How We Present
Women and Stress: Why We Meditate
by Jeanne Ball
The Huffington Post Translate This Article
31 August 2011
On 31 August 2011 The Huffington Post reported:
'Stress levels among women have been rising steadily for the past five years, outpacing men's . . . . nearly twice as many women than men are affected by depression and anxiety,' writes journalist Jeanne Ball, quoting recent surveys. 'It's no wonder that closing the eyes and diving within--to a place where stress and fatigue melt away--has gained such widespread appeal among women.'
It is a joy for Global Good News service to feature this news, which indicates the success of the life-supporting programmes Maharishi has designed to bring
fulfilment to the field of health.
The article thoughtfully explores several factors why meditation is important for women, including that 'as women we need to take time to meditate and nourish ourselves from within, so we'll have the wherewithal to care for and give to others.'
Ms Ball has firsthand knowledge of the benefits of meditation for women—many women have taken her meditation classes in her 25 years as a certified teacher of the Transcendental Meditation (TM) technique.
During Transcendental Meditation, she explains, 'the mind can transcend its busy, agitated state and experience inner silence; the body relaxes and deep-rooted stresses dissolve. The transcending process takes one's attention to the mind's deepest level, one's inner source of energy and intelligence. As a result, all outer aspects of our life are enriched.'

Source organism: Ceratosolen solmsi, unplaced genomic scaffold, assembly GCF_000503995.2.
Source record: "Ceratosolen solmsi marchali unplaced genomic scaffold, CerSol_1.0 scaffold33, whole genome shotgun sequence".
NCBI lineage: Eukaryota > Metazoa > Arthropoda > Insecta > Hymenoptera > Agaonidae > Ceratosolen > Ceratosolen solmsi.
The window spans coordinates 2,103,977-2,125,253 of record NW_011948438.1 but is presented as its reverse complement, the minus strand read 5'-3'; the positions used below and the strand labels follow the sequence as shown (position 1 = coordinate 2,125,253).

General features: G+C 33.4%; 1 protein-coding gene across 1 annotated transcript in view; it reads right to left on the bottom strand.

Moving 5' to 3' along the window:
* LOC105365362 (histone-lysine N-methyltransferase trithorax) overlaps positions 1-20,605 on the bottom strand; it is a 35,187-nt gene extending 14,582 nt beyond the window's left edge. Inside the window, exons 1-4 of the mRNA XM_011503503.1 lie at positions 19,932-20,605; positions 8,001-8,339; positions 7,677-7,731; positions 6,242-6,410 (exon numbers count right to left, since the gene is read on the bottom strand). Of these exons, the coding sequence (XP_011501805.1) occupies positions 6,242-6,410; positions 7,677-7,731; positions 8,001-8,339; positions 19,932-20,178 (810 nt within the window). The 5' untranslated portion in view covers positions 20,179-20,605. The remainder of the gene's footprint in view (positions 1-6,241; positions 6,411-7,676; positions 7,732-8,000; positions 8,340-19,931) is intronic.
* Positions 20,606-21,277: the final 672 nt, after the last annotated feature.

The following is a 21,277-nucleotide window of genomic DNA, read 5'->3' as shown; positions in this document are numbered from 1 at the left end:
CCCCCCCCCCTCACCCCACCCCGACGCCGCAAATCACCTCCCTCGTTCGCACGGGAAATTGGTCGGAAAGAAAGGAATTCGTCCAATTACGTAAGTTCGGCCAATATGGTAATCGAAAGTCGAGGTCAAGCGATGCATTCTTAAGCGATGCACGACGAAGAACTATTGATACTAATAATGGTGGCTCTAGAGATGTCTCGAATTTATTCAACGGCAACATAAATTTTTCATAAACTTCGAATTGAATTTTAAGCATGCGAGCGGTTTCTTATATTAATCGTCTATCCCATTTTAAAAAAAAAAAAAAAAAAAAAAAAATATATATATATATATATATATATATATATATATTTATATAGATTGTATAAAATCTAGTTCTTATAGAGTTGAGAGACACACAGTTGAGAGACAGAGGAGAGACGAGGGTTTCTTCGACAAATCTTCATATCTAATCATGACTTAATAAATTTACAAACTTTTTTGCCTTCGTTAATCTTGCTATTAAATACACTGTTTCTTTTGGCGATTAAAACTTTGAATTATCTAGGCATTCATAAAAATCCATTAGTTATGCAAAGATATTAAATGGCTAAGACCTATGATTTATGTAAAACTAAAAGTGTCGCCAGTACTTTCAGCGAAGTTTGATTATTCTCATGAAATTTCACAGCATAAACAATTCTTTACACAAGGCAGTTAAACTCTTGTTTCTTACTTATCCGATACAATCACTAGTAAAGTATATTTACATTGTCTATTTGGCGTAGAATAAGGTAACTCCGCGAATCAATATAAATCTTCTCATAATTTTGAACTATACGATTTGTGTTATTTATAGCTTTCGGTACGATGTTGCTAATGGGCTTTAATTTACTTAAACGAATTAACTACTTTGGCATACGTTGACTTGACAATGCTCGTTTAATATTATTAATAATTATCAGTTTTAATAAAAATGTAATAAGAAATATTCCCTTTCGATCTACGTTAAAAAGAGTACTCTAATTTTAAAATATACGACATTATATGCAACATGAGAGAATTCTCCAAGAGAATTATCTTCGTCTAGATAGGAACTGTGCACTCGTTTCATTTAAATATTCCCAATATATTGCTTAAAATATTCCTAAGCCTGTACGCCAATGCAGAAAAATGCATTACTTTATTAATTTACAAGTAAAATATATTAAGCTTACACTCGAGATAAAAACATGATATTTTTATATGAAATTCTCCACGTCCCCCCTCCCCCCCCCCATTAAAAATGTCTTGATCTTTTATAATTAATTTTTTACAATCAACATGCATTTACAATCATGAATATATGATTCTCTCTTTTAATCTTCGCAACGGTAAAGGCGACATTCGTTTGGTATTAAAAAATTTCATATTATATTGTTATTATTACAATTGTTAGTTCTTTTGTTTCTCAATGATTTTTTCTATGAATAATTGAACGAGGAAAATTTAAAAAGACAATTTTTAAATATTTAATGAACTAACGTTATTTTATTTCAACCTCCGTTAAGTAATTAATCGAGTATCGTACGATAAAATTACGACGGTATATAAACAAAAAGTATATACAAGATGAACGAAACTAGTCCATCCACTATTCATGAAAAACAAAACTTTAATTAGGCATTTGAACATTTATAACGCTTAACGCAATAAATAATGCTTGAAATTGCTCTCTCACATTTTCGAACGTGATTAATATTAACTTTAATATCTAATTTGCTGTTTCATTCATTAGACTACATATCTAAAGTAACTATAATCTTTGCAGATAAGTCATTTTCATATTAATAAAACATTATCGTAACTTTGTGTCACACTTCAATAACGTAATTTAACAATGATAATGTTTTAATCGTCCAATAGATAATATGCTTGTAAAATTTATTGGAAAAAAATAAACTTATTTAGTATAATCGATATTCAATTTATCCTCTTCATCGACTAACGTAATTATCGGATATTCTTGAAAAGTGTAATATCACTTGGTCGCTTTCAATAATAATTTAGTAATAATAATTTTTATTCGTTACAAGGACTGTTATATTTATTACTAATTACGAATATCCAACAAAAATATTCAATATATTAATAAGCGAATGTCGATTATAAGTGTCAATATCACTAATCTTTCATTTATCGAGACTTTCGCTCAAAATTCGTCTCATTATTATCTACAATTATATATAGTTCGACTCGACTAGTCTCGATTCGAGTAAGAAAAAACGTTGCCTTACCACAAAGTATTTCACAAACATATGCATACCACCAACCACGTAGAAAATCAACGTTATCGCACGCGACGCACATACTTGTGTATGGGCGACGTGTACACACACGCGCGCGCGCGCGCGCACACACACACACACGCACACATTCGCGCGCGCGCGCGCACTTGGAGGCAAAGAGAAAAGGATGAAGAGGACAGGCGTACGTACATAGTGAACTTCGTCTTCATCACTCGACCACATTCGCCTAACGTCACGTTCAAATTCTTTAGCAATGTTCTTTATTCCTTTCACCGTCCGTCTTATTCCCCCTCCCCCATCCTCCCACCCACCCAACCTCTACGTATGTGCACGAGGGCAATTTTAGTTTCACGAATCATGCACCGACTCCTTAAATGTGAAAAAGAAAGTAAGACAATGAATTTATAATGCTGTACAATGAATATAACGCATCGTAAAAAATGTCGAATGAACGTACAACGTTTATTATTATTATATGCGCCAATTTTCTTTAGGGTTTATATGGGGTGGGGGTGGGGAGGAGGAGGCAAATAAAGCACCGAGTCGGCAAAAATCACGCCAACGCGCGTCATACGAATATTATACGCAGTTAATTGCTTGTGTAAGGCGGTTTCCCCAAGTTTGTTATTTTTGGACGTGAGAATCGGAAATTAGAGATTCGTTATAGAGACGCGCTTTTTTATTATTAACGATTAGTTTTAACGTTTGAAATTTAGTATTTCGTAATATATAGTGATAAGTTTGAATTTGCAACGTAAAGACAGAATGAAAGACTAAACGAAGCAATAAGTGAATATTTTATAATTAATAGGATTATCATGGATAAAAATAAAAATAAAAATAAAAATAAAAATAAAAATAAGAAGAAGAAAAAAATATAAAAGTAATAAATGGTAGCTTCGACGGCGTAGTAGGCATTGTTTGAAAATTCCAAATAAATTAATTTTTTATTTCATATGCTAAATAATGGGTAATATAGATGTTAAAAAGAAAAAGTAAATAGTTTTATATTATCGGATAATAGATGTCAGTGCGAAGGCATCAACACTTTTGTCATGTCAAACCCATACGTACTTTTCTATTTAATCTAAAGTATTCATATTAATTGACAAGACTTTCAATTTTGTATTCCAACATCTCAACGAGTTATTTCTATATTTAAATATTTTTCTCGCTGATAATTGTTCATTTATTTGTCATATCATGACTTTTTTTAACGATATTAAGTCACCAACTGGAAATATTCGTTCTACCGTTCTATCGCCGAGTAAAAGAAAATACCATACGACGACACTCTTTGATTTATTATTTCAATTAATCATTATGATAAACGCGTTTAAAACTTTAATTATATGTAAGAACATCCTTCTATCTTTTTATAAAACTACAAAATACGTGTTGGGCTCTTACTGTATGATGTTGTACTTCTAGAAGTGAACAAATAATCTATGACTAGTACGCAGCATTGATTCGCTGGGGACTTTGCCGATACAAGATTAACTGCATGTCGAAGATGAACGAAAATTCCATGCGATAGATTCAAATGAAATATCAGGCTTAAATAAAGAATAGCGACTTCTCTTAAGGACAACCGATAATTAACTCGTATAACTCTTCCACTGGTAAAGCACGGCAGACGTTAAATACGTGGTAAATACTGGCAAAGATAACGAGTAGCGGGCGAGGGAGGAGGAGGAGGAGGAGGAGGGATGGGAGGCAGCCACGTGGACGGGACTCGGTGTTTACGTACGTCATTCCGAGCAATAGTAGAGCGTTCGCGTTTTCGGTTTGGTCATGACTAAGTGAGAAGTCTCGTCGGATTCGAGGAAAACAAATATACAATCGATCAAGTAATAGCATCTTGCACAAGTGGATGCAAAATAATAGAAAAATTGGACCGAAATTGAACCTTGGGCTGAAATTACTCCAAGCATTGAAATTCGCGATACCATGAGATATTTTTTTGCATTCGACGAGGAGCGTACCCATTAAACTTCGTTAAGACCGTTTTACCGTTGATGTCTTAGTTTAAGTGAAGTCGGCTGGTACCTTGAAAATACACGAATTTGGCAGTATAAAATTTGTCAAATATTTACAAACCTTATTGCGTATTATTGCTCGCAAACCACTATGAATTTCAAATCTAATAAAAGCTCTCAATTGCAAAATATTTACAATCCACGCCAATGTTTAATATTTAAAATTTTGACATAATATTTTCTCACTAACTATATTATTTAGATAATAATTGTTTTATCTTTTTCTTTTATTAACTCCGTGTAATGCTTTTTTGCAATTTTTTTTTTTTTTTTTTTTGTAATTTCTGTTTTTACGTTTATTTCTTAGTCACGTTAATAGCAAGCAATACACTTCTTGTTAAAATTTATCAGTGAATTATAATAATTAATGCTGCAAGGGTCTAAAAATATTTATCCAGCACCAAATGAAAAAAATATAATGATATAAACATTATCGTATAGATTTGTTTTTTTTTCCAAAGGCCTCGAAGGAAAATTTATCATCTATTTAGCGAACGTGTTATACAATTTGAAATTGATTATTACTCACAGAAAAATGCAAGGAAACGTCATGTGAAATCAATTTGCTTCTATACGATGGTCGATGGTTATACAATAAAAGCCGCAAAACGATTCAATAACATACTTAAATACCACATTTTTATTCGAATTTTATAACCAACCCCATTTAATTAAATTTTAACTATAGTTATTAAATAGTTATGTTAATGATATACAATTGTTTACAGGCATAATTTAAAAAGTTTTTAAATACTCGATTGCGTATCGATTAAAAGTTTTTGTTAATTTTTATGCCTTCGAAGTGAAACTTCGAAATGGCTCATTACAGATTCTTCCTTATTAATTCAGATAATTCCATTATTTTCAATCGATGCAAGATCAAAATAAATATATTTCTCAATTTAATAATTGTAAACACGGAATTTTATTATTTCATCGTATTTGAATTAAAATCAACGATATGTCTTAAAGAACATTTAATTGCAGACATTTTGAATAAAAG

The decreased anxiety, more calm, growing creativity, and other benefits women in her TM classes have described, even soon after learning the practice, are supported by scientific research on Transcendental Meditation showing improved cardiovascular risk factors—including NIH-funded research showing 50% reduction in heart attack and stroke.
'Because heart disease is the number one cause of death among women, here's another obvious case of how meditation can help ensure you'll be there for others.'1
Ms Ball also gives insight into how reduced stress and fatigue through meditation promote clearer intuition, one's 'inner GPS': 'Meditation can allow us to awaken more subtle, powerful levels of the mind—the place deep inside us where truth dwells.' She notes more Transcendental Meditation research findings, on increased coherence and integration of brain functioning.2
'Deep within all of us is a secret place of solace and rebirth,' Ms Ball says, 'and, with a little guidance and an effective technique, any woman can tap effortlessly into that and gain the strength, energy and wisdom to be who she wants to be.'
Click here to read the full article, which includes a 2-minute video of women talking about their experiences with the Transcendental Meditation technique.
1. Archives of Internal Medicine 166: 1218-1224, 2006; Circulation 120: S461, 2009
2. Consciousness and Cognition, 8: 302-318, 1999; International Journal of Neuroscience 14: 147-151, 1981; Cognitive Processing, 11:1, 2010
For more information visit: tmwomenprofessionals.org
Jeanne Ball is a writer for the David Lynch Foundation and a 25-year teacher of Transcendental Meditation.
© Copyright 2011 TheHuffingtonPost.com, Inc.
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